Fischer et al. assess five years of cannabis regulation, including in relation to reductions in contact with the criminal legal system and stable prevalence among young people, as well as concerning trends regarding emergency visits and intoxicated driving.
EHRA's regional assessment concludes that most health systems are not prepared to address the needs of people who use drugs, recommending changes in policy, professional guidance and community support to mitigate these shortcomings.
IDPC lays out the main challenges and opportunities offered by the upcoming 2024 mid-term review, underscoring that the objectives set out in 2019 have not been met and that a new approach is urgently needed.
The International Coalition on Drug Policy Reform and Environmental Justice shines a light on how global drug prohibition fuels organised crime, corruption and environmental devastation, and calls for closer collaboration between environmental and drug policy movements.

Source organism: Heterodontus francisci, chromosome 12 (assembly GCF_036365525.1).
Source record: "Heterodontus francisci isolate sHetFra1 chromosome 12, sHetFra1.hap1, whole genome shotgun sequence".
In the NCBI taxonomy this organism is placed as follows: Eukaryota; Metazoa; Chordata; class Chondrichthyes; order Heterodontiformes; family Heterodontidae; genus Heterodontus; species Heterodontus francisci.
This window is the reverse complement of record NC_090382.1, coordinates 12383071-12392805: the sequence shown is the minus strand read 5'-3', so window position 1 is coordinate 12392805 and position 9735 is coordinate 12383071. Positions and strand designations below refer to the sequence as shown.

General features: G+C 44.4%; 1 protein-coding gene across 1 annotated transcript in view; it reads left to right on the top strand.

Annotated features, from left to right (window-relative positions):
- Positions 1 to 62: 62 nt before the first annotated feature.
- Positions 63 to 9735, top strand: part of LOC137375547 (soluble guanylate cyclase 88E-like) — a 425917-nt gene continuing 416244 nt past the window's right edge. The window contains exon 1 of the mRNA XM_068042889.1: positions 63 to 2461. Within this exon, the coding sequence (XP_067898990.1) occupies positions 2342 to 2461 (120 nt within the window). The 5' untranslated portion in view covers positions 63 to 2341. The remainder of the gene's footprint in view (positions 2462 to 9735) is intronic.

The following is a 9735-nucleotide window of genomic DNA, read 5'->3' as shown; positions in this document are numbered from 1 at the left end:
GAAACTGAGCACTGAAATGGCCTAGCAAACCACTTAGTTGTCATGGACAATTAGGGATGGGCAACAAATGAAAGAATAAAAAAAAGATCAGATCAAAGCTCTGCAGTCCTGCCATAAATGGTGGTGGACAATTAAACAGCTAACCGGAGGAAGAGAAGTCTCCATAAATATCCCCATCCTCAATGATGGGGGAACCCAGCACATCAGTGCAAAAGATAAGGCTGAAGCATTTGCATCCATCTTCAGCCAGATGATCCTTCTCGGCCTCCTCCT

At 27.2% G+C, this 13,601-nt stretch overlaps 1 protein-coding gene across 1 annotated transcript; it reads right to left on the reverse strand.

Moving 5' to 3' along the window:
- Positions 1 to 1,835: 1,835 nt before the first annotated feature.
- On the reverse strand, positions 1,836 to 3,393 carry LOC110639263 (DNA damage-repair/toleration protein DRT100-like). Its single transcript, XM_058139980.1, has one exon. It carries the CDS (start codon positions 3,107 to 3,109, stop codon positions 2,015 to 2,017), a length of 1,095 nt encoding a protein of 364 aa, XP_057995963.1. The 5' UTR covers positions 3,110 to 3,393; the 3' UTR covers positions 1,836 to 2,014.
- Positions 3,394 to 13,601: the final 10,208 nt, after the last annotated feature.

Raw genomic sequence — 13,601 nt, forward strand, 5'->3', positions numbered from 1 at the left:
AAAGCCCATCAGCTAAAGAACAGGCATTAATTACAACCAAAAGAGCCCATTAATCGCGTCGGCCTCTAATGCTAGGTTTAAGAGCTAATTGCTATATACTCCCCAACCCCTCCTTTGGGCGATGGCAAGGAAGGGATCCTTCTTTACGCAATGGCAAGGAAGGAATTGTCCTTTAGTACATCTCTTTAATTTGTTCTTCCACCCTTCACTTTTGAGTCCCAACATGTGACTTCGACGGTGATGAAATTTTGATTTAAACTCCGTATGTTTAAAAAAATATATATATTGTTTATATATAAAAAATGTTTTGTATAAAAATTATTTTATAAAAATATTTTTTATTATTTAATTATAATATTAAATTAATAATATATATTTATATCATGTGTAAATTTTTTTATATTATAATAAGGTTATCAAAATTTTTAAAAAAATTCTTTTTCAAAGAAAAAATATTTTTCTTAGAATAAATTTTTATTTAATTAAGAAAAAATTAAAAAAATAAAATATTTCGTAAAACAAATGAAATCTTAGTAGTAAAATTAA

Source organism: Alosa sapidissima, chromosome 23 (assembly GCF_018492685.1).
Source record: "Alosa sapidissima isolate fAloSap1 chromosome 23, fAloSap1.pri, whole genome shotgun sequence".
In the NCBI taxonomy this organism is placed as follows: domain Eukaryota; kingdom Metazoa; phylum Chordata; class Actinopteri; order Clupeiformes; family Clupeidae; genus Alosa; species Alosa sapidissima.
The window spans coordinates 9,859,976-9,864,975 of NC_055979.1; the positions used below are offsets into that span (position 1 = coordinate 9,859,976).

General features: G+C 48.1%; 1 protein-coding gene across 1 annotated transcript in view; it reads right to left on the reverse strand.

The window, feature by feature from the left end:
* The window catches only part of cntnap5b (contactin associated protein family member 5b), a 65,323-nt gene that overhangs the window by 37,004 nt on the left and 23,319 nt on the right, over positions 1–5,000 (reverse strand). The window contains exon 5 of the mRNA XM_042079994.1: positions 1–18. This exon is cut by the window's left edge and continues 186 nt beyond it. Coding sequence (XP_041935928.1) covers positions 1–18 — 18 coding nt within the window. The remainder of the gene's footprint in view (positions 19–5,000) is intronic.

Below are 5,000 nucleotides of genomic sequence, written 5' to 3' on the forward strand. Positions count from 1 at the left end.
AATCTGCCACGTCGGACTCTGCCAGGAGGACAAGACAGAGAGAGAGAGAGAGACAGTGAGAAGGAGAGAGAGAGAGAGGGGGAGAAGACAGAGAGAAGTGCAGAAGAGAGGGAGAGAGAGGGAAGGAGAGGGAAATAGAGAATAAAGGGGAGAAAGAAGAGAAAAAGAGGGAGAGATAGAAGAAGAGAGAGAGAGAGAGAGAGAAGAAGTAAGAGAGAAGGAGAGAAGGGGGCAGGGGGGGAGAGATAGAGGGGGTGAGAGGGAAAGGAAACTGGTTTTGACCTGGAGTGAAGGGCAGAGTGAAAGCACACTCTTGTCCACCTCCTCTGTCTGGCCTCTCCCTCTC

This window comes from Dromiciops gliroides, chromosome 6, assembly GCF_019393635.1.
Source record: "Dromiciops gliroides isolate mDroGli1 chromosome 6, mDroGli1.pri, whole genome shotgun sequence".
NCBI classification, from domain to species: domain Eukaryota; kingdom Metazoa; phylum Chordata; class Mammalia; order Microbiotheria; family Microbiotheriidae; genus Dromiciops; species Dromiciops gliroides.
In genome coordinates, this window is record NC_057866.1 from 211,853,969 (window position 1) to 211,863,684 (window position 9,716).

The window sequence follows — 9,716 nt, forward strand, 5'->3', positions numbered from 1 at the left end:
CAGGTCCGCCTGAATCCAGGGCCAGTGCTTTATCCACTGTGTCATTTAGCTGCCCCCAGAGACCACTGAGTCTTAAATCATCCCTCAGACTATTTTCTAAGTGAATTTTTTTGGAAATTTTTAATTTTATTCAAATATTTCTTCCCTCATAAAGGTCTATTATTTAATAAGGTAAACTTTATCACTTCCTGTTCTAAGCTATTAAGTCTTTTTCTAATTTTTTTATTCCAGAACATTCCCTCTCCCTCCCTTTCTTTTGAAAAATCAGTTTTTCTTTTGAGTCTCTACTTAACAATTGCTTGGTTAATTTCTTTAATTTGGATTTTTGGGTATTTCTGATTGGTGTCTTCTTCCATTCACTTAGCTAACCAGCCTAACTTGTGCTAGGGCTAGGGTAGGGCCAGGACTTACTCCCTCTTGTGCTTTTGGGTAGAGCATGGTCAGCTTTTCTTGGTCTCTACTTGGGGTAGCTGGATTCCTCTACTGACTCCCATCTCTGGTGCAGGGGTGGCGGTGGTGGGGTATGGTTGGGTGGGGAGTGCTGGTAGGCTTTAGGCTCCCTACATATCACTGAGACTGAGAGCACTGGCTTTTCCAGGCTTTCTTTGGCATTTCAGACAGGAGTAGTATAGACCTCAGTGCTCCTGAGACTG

Rioux et al. explore the ways in which virtual overdose monitoring services and overdose detection technologies can help to expand the reach of 'traditional' harm reduction interventions whilst highlighting concerns —including related to privacy and surveillance.
Levenson et al. note how the overdose crisis in the United States is inextricably linked to wider systems of criminalisation and incarceration, calling for the abolition of policing and prisons in order to uproot structural causes of harm.
Drug Policy Alliance underscore how chronic underinvestment in public services and the criminalisation of social issues have fuelled several concurrent crises, calling for increased investment in jobs, education, housing, and health care.